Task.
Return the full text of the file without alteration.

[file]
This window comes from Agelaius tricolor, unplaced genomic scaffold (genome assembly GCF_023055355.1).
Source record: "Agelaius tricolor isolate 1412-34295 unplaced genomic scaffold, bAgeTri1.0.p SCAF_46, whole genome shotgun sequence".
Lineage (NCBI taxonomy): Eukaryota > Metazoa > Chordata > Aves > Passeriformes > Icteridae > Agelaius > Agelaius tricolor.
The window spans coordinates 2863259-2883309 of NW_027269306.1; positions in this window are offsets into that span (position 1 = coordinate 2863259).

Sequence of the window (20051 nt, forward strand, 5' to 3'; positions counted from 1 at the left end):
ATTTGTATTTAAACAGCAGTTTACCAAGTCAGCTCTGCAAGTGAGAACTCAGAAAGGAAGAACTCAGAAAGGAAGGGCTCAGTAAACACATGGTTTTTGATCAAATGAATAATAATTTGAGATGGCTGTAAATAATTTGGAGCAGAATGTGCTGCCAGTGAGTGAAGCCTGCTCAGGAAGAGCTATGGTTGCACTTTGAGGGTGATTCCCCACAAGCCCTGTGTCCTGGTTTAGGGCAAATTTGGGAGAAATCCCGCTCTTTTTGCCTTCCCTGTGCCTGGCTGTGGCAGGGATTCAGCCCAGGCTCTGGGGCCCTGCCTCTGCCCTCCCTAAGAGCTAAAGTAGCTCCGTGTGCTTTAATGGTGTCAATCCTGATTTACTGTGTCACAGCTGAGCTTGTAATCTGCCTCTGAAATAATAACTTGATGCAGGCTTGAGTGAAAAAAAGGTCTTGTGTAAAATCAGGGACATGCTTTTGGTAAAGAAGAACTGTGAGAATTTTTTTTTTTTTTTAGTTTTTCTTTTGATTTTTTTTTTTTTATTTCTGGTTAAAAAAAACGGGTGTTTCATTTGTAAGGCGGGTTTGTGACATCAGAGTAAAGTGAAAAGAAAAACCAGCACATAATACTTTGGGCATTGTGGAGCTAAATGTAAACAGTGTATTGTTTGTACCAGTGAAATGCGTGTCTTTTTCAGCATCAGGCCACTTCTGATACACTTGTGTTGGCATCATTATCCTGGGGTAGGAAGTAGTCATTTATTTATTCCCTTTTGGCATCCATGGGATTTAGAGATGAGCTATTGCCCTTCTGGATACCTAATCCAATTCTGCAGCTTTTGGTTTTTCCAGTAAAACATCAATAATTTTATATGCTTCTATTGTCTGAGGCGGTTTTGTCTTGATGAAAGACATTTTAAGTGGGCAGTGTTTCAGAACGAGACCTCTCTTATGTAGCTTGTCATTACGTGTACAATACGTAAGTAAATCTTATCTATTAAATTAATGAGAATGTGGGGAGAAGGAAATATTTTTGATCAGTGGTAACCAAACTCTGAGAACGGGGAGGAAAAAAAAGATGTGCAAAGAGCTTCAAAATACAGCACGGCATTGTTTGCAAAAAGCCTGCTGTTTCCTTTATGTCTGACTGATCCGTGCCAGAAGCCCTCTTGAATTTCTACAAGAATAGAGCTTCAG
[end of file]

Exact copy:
This window comes from Agelaius tricolor, unplaced genomic scaffold (genome assembly GCF_023055355.1).
Source record: "Agelaius tricolor isolate 1412-34295 unplaced genomic scaffold, bAgeTri1.0.p SCAF_46, whole genome shotgun sequence".
Lineage (NCBI taxonomy): Eukaryota > Metazoa > Chordata > Aves > Passeriformes > Icteridae > Agelaius > Agelaius tricolor.
The window spans coordinates 2863259-2883309 of NW_027269306.1; positions in this window are offsets into that span (position 1 = coordinate 2863259).

Sequence of the window (20051 nt, forward strand, 5' to 3'; positions counted from 1 at the left end):
ATTTGTATTTAAACAGCAGTTTACCAAGTCAGCTCTGCAAGTGAGAACTCAGAAAGGAAGAACTCAGAAAGGAAGGGCTCAGTAAACACATGGTTTTTGATCAAATGAATAATAATTTGAGATGGCTGTAAATAATTTGGAGCAGAATGTGCTGCCAGTGAGTGAAGCCTGCTCAGGAAGAGCTATGGTTGCACTTTGAGGGTGATTCCCCACAAGCCCTGTGTCCTGGTTTAGGGCAAATTTGGGAGAAATCCCGCTCTTTTTGCCTTCCCTGTGCCTGGCTGTGGCAGGGATTCAGCCCAGGCTCTGGGGCCCTGCCTCTGCCCTCCCTAAGAGCTAAAGTAGCTCCGTGTGCTTTAATGGTGTCAATCCTGATTTACTGTGTCACAGCTGAGCTTGTAATCTGCCTCTGAAATAATAACTTGATGCAGGCTTGAGTGAAAAAAAGGTCTTGTGTAAAATCAGGGACATGCTTTTGGTAAAGAAGAACTGTGAGAATTTTTTTTTTTTTTTAGTTTTTCTTTTGATTTTTTTTTTTTTATTTCTGGTTAAAAAAAACGGGTGTTTCATTTGTAAGGCGGGTTTGTGACATCAGAGTAAAGTGAAAAGAAAAACCAGCACATAATACTTTGGGCATTGTGGAGCTAAATGTAAACAGTGTATTGTTTGTACCAGTGAAATGCGTGTCTTTTTCAGCATCAGGCCACTTCTGATACACTTGTGTTGGCATCATTATCCTGGGGTAGGAAGTAGTCATTTATTTATTCCCTTTTGGCATCCATGGGATTTAGAGATGAGCTATTGCCCTTCTGGATACCTAATCCAATTCTGCAGCTTTTGGTTTTTCCAGTAAAACATCAATAATTTTATATGCTTCTATTGTCTGAGGCGGTTTTGTCTTGATGAAAGACATTTTAAGTGGGCAGTGTTTCAGAACGAGACCTCTCTTATGTAGCTTGTCATTACGTGTACAATACGTAAGTAAATCTTATCTATTAAATTAATGAGAATGTGGGGAGAAGGAAATATTTTTGATCAGTGGTAACCAAACTCTGAGAACGGGGAGGAAAAAAAAGATGTGCAAAGAGCTTCAAAATACAGCACGGCATTGTTTGCAAAAAGCCTGCTGTTTCCTTTATGTCTGACTGATCCGTGCCAGAAGCCCTCTTGAATTTCTACAAGAATAGAGCTTCAG